On Sunday, when the kids knock on your door, they’ll ask the Halloween question: Trick or treat?
To be clear: The only answer is “treat.”
But that’s not always true of our policies, policymakers, and living conditions. Here’s our list (so far) of the times Memphians got tricked and the moments when life brought treats this year.
No one wins
In May, Republican Gov. Bill Lee signed a bill sponsored by House Republican Rep. Tim Rudd that Rudd said protects transgender people by letting them know which businesses and public spaces have restrooms they can use. The trick? The legislation is confusing and nearly impossible to enforce, critics say. And no one was made safer.
A safe place?
On April 8, Lee signed a new law that allows most adults to carry a handgun without a permit as part of his “public safety agenda” to make Tennessee safer. It went into effect on July 1. In September, Shelby County DA Amy Weirich said we were on track to beating last year’s number of homicides. She attributed some of the rise to … yep, the permitless carry laws.
The rents are too darn high
Sure, there are jobs available. But because of, among other reasons, a competitive for-sale housing market, rents in Memphis rose 19%—higher than the national median, and faster than wages at traditionally low-pay jobs (See below). If you manage to find a place, you might have to get another job to afford rent. Which means little time in that new home.
Gov. Lee had more tricks up his sleeves in May when he signed a law banning teachers from instruction that “an individual, by virtue of the individual’s race or sex, is inherently privileged, racist, sexist, or oppressive, whether consciously or subconsciously” also incorrectly known as critical race theory. Violators could lead to the state education commissioner withholding funds from schools. It was quite the sleight of hand since it’s not clear critical race theory has ever been taught in Shelby County schools.
Not all good in the neighborhood
According to an Urban Institute report MLK50 wrote about in July, not only does Memphis get little charitable or private money to develop neighborhoods, when it does, the money goes to white neighborhoods. On top of that, the studies’ researchers found that while Memphis is known for its giving heart, only a few of its nonprofits have the ability to take on the kind of complex development projects that would make change.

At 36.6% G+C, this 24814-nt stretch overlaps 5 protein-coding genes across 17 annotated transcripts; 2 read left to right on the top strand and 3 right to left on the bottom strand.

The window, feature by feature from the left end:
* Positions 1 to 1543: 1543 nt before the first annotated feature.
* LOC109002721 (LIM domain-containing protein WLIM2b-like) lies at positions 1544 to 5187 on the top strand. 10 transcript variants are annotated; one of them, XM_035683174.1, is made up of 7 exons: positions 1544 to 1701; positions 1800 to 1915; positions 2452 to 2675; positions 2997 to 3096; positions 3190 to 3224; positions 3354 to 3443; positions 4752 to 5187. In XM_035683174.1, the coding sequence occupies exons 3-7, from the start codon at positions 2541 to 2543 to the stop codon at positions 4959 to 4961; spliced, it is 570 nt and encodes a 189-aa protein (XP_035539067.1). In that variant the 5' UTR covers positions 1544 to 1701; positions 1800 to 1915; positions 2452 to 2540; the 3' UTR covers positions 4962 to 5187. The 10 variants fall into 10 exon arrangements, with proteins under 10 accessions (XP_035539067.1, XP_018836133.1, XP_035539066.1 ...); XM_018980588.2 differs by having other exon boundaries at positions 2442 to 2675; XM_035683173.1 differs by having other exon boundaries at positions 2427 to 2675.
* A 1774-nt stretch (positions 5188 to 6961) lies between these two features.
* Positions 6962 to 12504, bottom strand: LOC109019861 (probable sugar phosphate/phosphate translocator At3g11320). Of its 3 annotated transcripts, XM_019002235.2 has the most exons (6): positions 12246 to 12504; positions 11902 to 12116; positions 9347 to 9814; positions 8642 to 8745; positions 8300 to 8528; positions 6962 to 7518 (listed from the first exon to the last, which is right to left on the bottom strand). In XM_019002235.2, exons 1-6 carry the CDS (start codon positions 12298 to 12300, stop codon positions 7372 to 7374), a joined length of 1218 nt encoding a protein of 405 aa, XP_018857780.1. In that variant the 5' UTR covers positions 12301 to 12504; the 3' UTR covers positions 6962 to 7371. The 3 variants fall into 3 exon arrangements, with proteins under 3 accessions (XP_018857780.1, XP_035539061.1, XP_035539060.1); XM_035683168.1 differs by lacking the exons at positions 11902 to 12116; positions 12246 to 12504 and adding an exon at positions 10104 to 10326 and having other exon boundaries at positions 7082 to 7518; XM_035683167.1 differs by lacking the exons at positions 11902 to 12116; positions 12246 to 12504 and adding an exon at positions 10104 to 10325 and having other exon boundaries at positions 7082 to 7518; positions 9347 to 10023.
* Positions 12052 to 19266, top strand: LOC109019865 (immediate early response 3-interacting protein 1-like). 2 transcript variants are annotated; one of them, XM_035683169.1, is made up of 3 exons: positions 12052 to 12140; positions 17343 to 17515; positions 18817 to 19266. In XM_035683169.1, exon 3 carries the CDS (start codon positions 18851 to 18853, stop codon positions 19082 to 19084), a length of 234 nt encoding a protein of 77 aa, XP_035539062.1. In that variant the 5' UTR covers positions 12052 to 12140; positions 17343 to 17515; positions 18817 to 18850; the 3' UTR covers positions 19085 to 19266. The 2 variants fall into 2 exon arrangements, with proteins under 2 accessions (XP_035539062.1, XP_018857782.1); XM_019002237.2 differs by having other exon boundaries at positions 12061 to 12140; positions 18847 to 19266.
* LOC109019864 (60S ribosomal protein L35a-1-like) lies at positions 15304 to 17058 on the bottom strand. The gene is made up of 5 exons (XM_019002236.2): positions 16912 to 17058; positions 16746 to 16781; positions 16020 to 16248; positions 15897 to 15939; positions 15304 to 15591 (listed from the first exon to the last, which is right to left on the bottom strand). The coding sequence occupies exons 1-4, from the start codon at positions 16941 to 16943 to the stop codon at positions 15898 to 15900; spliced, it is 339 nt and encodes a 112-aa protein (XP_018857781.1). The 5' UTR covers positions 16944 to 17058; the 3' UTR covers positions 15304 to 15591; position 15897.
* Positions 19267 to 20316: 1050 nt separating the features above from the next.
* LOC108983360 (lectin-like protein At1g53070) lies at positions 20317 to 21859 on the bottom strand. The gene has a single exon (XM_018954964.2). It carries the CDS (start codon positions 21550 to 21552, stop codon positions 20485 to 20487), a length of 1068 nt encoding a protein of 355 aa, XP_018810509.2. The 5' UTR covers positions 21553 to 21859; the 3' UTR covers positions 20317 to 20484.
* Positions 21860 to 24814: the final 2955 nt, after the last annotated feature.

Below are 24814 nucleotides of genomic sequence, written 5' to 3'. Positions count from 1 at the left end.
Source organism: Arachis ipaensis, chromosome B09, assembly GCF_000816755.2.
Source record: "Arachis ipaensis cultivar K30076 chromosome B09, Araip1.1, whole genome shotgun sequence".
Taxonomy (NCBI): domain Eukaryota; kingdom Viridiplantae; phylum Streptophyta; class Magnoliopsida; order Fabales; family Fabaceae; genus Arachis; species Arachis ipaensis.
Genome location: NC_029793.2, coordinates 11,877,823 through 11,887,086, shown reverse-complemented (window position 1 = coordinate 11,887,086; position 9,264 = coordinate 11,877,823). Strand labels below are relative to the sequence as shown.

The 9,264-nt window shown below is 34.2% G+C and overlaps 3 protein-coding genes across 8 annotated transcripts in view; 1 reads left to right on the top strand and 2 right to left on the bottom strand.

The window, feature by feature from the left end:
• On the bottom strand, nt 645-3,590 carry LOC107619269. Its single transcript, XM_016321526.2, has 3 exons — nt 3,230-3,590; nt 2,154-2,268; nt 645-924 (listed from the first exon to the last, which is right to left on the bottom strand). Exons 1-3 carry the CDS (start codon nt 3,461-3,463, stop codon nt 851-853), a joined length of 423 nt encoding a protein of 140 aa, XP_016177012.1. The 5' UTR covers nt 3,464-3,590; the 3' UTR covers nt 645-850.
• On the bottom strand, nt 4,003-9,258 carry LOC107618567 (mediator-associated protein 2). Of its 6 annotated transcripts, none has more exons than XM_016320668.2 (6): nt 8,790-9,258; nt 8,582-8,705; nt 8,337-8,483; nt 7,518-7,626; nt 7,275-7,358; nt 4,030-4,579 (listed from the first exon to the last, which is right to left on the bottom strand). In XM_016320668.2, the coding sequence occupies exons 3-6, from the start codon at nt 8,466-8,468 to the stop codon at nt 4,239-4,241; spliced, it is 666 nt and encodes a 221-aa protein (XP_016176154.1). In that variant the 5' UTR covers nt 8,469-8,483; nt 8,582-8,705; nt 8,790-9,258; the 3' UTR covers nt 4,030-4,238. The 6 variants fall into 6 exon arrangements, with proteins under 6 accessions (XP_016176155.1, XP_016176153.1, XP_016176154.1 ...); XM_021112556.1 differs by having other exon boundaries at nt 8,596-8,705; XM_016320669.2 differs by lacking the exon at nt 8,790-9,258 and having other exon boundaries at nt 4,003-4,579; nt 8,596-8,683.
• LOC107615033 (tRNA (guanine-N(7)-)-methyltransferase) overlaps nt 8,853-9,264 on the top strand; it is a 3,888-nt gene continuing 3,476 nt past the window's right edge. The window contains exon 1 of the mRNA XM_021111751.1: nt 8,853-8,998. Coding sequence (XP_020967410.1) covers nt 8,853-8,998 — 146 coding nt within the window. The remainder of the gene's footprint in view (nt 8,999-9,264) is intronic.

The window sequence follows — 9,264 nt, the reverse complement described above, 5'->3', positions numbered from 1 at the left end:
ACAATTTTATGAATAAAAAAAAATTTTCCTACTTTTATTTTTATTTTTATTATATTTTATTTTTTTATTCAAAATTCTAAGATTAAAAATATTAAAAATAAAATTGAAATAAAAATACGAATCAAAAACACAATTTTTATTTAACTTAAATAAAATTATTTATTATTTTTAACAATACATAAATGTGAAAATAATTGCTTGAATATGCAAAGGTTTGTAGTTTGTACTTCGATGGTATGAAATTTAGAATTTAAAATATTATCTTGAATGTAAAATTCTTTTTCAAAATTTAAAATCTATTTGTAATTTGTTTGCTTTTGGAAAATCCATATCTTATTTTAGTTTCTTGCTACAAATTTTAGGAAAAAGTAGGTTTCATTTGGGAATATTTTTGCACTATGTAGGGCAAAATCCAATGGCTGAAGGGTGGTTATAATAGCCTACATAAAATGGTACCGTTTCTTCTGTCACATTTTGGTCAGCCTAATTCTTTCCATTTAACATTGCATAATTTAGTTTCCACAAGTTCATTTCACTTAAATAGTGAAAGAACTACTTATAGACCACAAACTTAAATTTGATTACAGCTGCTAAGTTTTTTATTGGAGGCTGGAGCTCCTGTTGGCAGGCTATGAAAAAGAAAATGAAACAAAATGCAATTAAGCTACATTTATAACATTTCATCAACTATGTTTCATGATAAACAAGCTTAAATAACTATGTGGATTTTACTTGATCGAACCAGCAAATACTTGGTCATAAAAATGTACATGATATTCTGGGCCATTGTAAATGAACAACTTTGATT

On the 159th anniversary of her birth, Ida B. Wells—civil rights activist, journalist, crusader—was honored with an outdoor statue at the corner of Fourth and Beale streets, more than 130 years after a white mob’s destruction of her newspaper offices drove her away. It was an honor bestowed on few Black women nationally. And, it was a moment deeply felt and long overdue.
Let freedom ring
This year’s Juneteenth event was particularly celebratory. Held at the Health Sciences Park in the Medical Center, it happened on the grounds that recently held the bodies of Confederate general and Ku Klux Klan leader Nathan Forrest Bedford and his wife, and until 2017, displayed a statue of the general on horseback. One sour note: the Bedford bodies were exhumed about a week too soon; Ol’ Nathan and the missus lost the chance to roll over in their graves to the joyful sounds of Black freedom.
With an unprecedented number of jobs available (and people being selective about filling them), service jobs are seeing a rise in wages, to hourly rates that are almost livable. That’s right: you could work at a restaurant or grocery store and make enough to eat there or shop on your day off.
A little ingenuity
It seems like a simple idea: Bring COVID-19 vaccinations to places where members of the Latino community typically gather. That and other community-centered fixes successfully cut through hesitancy and accessibility issues and since August, vaccination rates have increased steadily.
People power wins
Although the developers blamed the failure of the Byhalia Pipeline Connection project on a pandemic-related dip in oil production, we think it’s fair to say that the people of Southwest Memphis deserve a lot of credit. And so, on July 2, when the project’s demise was announced, their victory was sweeter than 1,000 candy corns.
Adrienne Johnson Martin is executive editor of MLK50: Justice Through Journalism. Contact her at firstname.lastname@example.org
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